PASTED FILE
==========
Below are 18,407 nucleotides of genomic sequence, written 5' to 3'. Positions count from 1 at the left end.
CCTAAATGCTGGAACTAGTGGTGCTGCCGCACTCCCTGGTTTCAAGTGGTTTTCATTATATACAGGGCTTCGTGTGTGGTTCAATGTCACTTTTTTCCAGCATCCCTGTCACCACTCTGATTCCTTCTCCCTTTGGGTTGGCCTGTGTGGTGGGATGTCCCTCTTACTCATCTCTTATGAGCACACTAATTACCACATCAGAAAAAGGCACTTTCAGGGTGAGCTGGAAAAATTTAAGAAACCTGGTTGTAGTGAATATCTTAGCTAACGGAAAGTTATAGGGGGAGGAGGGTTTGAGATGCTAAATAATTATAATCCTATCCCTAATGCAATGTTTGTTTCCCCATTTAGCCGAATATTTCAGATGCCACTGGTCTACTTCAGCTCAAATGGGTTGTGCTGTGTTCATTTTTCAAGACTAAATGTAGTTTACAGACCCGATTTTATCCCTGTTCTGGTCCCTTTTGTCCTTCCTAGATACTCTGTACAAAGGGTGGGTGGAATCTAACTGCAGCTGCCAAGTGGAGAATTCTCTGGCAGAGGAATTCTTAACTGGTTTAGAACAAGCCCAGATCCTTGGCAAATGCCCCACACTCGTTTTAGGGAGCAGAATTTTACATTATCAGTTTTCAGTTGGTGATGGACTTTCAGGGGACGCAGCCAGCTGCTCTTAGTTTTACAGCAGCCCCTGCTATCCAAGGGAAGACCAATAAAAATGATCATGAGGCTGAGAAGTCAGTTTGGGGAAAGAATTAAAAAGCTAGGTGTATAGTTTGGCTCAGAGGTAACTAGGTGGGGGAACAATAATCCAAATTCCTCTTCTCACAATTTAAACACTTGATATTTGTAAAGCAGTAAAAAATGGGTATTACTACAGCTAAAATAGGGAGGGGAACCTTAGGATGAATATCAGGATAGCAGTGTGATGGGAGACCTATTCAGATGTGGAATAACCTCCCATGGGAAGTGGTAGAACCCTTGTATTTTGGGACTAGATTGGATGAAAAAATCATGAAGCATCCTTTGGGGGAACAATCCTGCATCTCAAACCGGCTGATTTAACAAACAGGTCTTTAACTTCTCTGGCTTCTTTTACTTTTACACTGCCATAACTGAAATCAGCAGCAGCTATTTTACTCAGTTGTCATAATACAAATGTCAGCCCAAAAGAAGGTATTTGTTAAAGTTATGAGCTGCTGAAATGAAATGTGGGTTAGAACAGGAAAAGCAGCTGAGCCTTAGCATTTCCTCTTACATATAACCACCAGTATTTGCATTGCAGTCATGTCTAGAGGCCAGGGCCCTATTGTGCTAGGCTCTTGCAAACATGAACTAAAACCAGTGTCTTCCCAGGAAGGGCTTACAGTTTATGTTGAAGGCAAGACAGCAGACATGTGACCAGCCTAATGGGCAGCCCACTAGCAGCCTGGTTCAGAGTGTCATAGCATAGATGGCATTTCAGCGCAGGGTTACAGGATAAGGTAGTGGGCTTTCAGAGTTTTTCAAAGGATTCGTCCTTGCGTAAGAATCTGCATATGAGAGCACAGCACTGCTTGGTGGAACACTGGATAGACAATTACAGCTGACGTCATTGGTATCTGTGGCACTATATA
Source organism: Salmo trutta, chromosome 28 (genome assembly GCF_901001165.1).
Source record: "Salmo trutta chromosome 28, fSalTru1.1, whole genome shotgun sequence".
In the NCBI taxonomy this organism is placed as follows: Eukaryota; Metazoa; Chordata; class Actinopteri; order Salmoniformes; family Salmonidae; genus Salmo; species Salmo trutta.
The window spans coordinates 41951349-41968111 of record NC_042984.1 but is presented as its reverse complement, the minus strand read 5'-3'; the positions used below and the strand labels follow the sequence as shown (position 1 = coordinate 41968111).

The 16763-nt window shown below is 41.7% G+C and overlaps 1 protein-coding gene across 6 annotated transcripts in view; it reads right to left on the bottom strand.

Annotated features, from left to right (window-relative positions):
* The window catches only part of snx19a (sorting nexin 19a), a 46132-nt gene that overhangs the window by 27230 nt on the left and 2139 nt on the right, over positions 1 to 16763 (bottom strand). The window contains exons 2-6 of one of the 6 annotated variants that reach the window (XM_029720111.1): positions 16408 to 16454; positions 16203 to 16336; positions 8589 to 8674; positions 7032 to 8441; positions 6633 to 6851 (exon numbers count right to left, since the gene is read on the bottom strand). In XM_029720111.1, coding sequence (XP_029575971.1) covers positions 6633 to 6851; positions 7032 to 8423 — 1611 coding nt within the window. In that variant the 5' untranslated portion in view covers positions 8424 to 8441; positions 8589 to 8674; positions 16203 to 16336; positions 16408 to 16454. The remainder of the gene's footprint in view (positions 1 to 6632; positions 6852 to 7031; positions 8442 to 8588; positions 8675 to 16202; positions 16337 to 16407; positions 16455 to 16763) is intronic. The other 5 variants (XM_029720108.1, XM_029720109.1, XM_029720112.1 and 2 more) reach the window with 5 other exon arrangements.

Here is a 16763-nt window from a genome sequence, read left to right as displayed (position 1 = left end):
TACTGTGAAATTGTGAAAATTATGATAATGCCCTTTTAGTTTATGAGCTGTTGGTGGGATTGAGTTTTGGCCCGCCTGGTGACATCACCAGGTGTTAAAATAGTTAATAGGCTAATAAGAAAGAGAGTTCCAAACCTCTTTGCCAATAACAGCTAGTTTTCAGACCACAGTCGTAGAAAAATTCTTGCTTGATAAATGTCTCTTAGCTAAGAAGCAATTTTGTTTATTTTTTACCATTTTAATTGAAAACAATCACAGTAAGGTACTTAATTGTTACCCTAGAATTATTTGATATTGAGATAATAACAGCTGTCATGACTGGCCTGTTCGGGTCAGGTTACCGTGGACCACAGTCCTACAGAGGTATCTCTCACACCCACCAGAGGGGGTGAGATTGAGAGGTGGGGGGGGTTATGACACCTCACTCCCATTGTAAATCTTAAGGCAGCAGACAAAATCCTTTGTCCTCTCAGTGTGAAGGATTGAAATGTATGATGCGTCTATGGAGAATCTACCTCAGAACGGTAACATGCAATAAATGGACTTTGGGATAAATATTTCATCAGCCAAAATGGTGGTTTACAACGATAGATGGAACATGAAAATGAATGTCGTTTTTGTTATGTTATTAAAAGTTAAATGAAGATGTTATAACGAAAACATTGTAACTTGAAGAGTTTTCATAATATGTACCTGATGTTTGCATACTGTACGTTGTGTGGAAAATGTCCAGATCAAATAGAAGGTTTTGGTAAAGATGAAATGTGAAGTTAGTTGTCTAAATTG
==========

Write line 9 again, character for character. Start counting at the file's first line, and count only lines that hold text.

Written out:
* The window catches only part of snx19a (sorting nexin 19a), a 46132-nt gene that overhangs the window by 27230 nt on the left and 2139 nt on the right, over positions 1 to 16763 (bottom strand). The window contains exons 2-6 of one of the 6 annotated variants that reach the window (XM_029720111.1): positions 16408 to 16454; positions 16203 to 16336; positions 8589 to 8674; positions 7032 to 8441; positions 6633 to 6851 (exon numbers count right to left, since the gene is read on the bottom strand). In XM_029720111.1, coding sequence (XP_029575971.1) covers positions 6633 to 6851; positions 7032 to 8423 — 1611 coding nt within the window. In that variant the 5' untranslated portion in view covers positions 8424 to 8441; positions 8589 to 8674; positions 16203 to 16336; positions 16408 to 16454. The remainder of the gene's footprint in view (positions 1 to 6632; positions 6852 to 7031; positions 8442 to 8588; positions 8675 to 16202; positions 16337 to 16407; positions 16455 to 16763) is intronic. The other 5 variants (XM_029720108.1, XM_029720109.1, XM_029720112.1 and 2 more) reach the window with 5 other exon arrangements.